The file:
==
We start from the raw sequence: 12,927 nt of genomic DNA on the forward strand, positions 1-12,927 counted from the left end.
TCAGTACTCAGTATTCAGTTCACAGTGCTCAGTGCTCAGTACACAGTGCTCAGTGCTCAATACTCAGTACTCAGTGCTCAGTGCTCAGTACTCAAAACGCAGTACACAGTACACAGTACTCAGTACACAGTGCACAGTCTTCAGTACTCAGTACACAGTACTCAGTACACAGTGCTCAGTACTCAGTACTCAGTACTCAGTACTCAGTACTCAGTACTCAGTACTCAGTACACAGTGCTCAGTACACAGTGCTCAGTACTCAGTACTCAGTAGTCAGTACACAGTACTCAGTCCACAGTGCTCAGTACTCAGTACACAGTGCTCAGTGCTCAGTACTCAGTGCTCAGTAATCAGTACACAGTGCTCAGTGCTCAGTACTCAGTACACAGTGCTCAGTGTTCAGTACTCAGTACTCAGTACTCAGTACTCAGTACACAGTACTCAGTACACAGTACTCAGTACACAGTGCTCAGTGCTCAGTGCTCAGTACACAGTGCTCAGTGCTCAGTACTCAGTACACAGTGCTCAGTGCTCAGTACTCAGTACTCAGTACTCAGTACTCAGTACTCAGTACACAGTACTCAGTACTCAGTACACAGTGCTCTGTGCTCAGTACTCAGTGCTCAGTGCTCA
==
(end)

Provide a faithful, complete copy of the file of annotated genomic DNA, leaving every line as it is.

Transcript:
We start from the raw sequence: 12,927 nt of genomic DNA on the forward strand, positions 1-12,927 counted from the left end.
TCAGTACTCAGTATTCAGTTCACAGTGCTCAGTGCTCAGTACACAGTGCTCAGTGCTCAATACTCAGTACTCAGTGCTCAGTGCTCAGTACTCAAAACGCAGTACACAGTACACAGTACTCAGTACACAGTGCACAGTCTTCAGTACTCAGTACACAGTACTCAGTACACAGTGCTCAGTACTCAGTACTCAGTACTCAGTACTCAGTACTCAGTACTCAGTACTCAGTACACAGTGCTCAGTACACAGTGCTCAGTACTCAGTACTCAGTAGTCAGTACACAGTACTCAGTCCACAGTGCTCAGTACTCAGTACACAGTGCTCAGTGCTCAGTACTCAGTGCTCAGTAATCAGTACACAGTGCTCAGTGCTCAGTACTCAGTACACAGTGCTCAGTGTTCAGTACTCAGTACTCAGTACTCAGTACTCAGTACACAGTACTCAGTACACAGTACTCAGTACACAGTGCTCAGTGCTCAGTGCTCAGTACACAGTGCTCAGTGCTCAGTACTCAGTACACAGTGCTCAGTGCTCAGTACTCAGTACTCAGTACTCAGTACTCAGTACTCAGTACACAGTACTCAGTACTCAGTACACAGTGCTCTGTGCTCAGTACTCAGTGCTCAGTGCTCA